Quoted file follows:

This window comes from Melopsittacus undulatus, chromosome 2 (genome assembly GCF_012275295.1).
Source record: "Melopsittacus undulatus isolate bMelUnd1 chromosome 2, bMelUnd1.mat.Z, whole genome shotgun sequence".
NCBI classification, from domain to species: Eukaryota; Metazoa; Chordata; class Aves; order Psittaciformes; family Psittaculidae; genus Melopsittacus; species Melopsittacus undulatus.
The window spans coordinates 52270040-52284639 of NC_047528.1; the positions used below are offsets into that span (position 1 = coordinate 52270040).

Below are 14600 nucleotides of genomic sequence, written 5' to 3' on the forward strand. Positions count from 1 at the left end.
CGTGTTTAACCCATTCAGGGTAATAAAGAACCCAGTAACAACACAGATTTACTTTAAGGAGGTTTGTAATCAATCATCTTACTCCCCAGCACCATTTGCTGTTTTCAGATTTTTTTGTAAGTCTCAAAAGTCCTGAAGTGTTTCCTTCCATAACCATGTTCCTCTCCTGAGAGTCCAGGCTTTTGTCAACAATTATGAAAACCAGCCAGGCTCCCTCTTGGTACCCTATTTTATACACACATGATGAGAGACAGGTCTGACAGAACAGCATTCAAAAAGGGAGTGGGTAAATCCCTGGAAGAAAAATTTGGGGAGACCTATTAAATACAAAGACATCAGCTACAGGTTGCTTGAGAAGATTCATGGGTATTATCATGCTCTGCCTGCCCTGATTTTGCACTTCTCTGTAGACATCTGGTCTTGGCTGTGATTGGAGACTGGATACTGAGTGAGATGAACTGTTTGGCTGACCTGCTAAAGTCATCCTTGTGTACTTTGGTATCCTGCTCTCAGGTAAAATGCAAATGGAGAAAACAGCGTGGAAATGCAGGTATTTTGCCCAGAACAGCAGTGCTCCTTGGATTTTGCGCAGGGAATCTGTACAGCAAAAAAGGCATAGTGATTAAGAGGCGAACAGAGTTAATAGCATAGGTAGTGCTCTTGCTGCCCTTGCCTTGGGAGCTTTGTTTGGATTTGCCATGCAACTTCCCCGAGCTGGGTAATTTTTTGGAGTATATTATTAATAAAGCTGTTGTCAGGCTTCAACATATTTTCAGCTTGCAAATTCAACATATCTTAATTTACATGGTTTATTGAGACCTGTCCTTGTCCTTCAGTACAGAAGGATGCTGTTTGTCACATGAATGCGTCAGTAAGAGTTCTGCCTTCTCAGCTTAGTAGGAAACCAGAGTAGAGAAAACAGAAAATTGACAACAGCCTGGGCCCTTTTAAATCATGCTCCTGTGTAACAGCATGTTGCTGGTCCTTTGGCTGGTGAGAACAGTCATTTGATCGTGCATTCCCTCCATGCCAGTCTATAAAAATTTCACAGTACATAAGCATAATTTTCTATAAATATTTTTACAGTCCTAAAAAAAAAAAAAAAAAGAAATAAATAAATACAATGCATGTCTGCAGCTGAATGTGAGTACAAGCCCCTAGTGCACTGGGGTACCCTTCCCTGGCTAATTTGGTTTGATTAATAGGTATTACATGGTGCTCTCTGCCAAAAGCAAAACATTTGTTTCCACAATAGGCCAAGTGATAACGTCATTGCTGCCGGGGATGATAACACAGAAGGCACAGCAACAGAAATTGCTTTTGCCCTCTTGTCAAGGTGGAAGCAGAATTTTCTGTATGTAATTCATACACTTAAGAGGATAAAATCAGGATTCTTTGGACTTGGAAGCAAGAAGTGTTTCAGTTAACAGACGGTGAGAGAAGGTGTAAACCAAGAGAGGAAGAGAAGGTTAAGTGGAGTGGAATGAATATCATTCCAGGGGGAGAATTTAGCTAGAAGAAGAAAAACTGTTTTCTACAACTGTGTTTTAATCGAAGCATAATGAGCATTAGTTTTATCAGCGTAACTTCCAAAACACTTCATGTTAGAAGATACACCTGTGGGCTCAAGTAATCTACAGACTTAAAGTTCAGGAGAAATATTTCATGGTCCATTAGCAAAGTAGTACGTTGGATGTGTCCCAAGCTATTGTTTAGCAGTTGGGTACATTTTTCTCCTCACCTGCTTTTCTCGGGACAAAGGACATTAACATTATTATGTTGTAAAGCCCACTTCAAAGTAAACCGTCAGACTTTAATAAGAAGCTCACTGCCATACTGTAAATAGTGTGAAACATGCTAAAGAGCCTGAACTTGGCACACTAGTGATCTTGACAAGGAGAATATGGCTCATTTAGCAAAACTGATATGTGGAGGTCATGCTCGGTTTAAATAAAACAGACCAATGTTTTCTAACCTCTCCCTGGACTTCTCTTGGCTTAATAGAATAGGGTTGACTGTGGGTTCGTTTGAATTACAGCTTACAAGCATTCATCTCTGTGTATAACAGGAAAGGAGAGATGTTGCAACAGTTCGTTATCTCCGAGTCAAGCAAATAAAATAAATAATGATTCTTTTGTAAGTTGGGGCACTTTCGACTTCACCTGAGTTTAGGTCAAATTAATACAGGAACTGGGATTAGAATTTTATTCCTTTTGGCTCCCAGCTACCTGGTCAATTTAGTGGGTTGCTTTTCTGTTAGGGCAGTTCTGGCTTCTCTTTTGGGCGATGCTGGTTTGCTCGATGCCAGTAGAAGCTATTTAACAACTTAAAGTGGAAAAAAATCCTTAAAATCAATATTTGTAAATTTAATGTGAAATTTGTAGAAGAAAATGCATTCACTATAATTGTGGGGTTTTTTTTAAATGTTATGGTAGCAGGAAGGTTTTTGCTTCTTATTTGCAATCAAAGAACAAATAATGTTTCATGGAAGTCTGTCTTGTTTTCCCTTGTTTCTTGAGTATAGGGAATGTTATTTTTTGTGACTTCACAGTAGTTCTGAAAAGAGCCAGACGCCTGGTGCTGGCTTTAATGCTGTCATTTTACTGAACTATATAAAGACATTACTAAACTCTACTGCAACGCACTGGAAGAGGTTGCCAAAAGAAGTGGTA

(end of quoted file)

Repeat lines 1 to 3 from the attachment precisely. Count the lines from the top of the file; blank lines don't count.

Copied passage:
This window comes from Melopsittacus undulatus, chromosome 2 (genome assembly GCF_012275295.1).
Source record: "Melopsittacus undulatus isolate bMelUnd1 chromosome 2, bMelUnd1.mat.Z, whole genome shotgun sequence".
NCBI classification, from domain to species: Eukaryota; Metazoa; Chordata; class Aves; order Psittaciformes; family Psittaculidae; genus Melopsittacus; species Melopsittacus undulatus.